*The colored areas of the map above represent parishes with currently known records for the given species (Source: Jeff Boundy, LA Dept. of Wildlife and Fisheries). By no means does it represent the full range of the species in the state, nor does it necessarily mean that a species can be found throughout the parish with the record. This is provided as a guide to where you might be able to find these species in the state and to aid in identification. A descriptive explanation of the range of each species can be found in the text below.
Other Common Names:
Subspecies: No subspecies recognized.
Louisiana Range: The Florida Parishes and Ascension Parish.
Best Time and Place to Observe:
Global Conservation Status: Mississippi Slimy Salamanders are not directly assessed by the IUCN. However, they have assessed the Slimy Salamander, which this species previously was placed, and they have a relatively wide distribution in the eastern United States and a presumed large population, and thus, are listed as Least Concern by the IUCN Red List. Their NatureServe Global Conservation Status Rank is G5 (Secure).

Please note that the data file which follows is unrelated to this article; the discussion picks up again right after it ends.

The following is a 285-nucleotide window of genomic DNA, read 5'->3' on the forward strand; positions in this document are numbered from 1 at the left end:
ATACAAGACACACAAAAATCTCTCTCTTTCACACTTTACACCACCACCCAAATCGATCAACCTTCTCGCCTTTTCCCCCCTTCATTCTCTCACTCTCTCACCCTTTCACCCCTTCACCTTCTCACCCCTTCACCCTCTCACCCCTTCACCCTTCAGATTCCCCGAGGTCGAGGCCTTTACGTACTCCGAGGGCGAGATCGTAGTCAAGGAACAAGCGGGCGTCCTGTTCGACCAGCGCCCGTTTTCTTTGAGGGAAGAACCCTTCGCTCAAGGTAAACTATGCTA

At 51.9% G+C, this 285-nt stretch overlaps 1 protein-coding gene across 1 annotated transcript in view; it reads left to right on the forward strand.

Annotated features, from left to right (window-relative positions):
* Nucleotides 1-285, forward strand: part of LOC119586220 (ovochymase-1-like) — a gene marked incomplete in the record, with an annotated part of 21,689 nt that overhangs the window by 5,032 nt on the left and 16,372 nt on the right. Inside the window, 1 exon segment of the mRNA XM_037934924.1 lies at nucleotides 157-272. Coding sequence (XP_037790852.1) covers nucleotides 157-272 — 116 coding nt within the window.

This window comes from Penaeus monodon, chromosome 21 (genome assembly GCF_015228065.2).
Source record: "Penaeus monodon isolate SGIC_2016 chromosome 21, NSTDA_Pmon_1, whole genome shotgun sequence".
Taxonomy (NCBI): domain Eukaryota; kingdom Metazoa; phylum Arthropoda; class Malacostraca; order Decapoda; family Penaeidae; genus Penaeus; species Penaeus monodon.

Federal Conservation Status: None
Louisiana Conservation Status: Mississippi Slimy Salamanders do not have any special status in Louisiana.
Author's Remarks: I have found this species commonly in areas near Hammond (Tangipahoa Parish). I have also found a few at Bogue Chitto State Park in Washington Parish, a few in the Tunica Hills in West Feliciana Parish, on private land in East Feliciana Parish, a few at Lake Ramsay WMA in St. Tammany Parish, a few at Narthlake Nature Center in St. Tammany Parish and a few at Big Branch Marsh NWR, but overall I have not herped much within their range in the state.